Rab Noakes is touring on his own. He’s a survivor, a travelling troubadour and he’s also celebrating his recent recovery from tonsillar cancer. Appearing at the Greystones, he recalled playing there when it was the Highcliffe, a pub venue on the folk circuit of the past. He’s got a lot of heritage, a lot of history. This tour, scheduled in stages, is named the 70/50 tour. He turns seventy in May this year, and it will be fifty years since his first paid gig. That’s some achievement. He jokes about his lack of Greatest Hits. He calls them "landmark songs", and he’s still writing them. His latest CD is called 'The Treatment Tapes', songs written in response to the diagnosis and treatment of tonsillar cancer in 2015. He also jokes about his response to the diagnosis – realising that there would be a couple of songs in it. Positive and creative thinking. He’s a "landmark" artist for a lot of the audience too and stories were shared at the merchandise table at the interval.

Rab Noakes is a performer who invites the audience in. Each song is introduced with a story, some funny, some poignant, all fascinating. His voice is rougher now, after radiotherapy, and he did reveal at the end of the gig that he had been suffering from a head cold. This didn’t detract from his distinctive sound and a gruffness in the voice adds something to his bluesy songs.

He shares his influences and inspirations with the audience too, from 1920's field music, to rock and roll, from the Beatles to Dylan, from the Georgia Crackers to Ricky Nelson, from skiffle to pop.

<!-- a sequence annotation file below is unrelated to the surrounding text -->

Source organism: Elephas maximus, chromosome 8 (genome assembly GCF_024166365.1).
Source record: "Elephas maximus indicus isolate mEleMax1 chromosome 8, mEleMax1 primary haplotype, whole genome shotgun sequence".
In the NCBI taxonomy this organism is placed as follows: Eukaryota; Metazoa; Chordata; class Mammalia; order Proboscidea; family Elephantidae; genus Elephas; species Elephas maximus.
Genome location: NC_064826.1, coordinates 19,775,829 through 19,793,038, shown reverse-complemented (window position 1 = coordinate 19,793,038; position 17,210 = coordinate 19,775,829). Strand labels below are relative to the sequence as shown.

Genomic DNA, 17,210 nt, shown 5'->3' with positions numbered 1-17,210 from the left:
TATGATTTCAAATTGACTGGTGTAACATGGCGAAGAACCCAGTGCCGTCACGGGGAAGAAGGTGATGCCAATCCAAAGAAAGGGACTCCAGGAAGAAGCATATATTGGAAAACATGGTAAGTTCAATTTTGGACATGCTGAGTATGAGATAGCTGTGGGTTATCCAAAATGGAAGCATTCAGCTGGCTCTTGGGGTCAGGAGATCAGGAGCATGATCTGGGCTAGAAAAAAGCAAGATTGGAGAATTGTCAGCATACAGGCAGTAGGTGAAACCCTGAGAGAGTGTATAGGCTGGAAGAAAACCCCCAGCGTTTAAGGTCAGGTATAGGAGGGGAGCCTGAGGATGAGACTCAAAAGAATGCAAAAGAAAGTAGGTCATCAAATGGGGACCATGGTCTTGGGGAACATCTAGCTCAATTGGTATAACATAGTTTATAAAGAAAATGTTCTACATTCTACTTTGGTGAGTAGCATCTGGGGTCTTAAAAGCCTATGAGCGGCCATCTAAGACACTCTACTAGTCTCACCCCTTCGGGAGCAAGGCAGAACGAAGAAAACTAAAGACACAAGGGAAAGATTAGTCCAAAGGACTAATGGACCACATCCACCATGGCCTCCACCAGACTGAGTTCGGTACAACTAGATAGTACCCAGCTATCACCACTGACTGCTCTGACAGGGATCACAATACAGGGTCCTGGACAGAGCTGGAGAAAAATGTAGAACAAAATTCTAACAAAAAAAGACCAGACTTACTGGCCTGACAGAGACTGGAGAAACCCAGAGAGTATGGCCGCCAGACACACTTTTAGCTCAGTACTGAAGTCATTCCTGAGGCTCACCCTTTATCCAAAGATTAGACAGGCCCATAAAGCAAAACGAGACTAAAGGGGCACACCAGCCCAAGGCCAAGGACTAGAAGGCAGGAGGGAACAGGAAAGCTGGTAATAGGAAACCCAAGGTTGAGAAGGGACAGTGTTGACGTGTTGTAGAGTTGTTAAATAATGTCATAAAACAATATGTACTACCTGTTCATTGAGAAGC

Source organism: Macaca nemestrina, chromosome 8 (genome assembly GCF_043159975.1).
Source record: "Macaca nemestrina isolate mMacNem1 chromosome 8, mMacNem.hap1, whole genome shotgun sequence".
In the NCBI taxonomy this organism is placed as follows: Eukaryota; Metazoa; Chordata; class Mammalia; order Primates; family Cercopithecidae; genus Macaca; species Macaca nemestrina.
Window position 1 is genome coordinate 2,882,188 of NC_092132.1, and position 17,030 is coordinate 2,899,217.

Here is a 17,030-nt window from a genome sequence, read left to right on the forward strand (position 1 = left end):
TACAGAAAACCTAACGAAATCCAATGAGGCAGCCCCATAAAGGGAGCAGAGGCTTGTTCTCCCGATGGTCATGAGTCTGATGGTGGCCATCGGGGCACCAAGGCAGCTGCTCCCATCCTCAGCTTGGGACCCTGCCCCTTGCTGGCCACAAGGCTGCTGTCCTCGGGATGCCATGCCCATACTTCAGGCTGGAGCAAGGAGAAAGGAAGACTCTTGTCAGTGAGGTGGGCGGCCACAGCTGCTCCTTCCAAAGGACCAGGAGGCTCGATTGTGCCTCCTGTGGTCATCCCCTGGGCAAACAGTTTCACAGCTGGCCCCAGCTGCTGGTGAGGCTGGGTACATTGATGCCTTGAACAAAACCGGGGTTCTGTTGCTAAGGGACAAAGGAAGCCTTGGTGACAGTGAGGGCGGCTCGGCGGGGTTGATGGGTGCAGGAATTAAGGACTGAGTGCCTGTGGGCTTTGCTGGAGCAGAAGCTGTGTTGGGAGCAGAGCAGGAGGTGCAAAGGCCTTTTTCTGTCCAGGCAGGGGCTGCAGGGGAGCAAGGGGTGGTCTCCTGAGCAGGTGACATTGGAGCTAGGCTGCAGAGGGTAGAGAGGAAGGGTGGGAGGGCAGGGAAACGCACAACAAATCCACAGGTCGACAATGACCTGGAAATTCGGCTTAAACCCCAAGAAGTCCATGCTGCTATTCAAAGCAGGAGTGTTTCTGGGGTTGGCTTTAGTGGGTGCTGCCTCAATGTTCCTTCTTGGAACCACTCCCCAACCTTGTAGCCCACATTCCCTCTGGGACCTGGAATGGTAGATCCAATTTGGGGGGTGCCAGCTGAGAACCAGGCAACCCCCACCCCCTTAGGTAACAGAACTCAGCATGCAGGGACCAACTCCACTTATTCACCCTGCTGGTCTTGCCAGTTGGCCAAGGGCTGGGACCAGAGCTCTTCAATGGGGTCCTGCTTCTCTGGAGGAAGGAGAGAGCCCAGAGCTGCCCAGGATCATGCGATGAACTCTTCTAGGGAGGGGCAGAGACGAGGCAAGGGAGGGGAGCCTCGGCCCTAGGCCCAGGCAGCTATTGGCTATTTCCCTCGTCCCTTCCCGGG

He calls this pop music’s archaeology, reminding us of the days when you had to seek out the connections, when our musical discoveries were made by luck and chance.
He kicked off with aptly titled 'Let the Show Begin', followed with 'By the Day (One More Shave’n’ Haircut)' from 'The Treatment Tapes'. The story of his connection with Lindisfarne, and the kick start that gave his songwriting career followed, introducing 'Together Forever' from their 'Fog on the Tyne' LP. His admiration and friendship with the late Alex Campbell was recalled with 'Gently Does It'. 'Water is My Friend' was next, part of the legacy of his radiotherapy treatment. Tales of Ringo and his recording studio at John and Yoko’s former home introduced 'Lonely Boy Tonight'. 'Roll On Saturday' celebrated the days of the weekly pay packet and living for a big night out. 'I’m Walking Here' from the double CD of the same name was followed by 'That Won’t Stop Me' from 'The Treatment Tapes'. Swapping between guitars, he introduced us to his newish Gibson guitar, a reproduction L1 Blues Tribute, as played by Robert Johnson on 'Where Dead Voices Gather'. 'The Voice Over My Shoulder' was a tribute to his friend Robin McKidd who died last year. 'Jackson Greyhound' was next, a road song, taking in the music and the civil rights legacy of the Southern States. 'Eden’s Flow' was described as biographical. Next up was 'The Handwash Feein Market', a recent song inspired by the dubious hiring practices of the car wash gang masters in his home town of Glasgow, a contemporary work and protest song. 'I Always Will' followed, a love song for his wife Stephy. The two of them had collaborated to write the next song, ‘Oh Me, Oh My (Fly Away, Oh Fly Away)'. 'Out of Your Sight' was the encore.

This was an intimate performance. By the end of the night Rab felt like an old friend, and his stories and songs will live in our memories. His repertoire and experience, his influences and musical knowledge allow him to go from a major Celtic Connections concert with an with an eight piece band last month to a solo folk club appearance with ease and equal success.










Related Links:

http://rabnoakes.com/
https://en-gb.facebook.com/Rab-Noakes-Music-189260891282881/
https://twitter.com/rabnoakes


Commenting On: Greystones, Sheffield, 15/3/2017 - Rab Noakes








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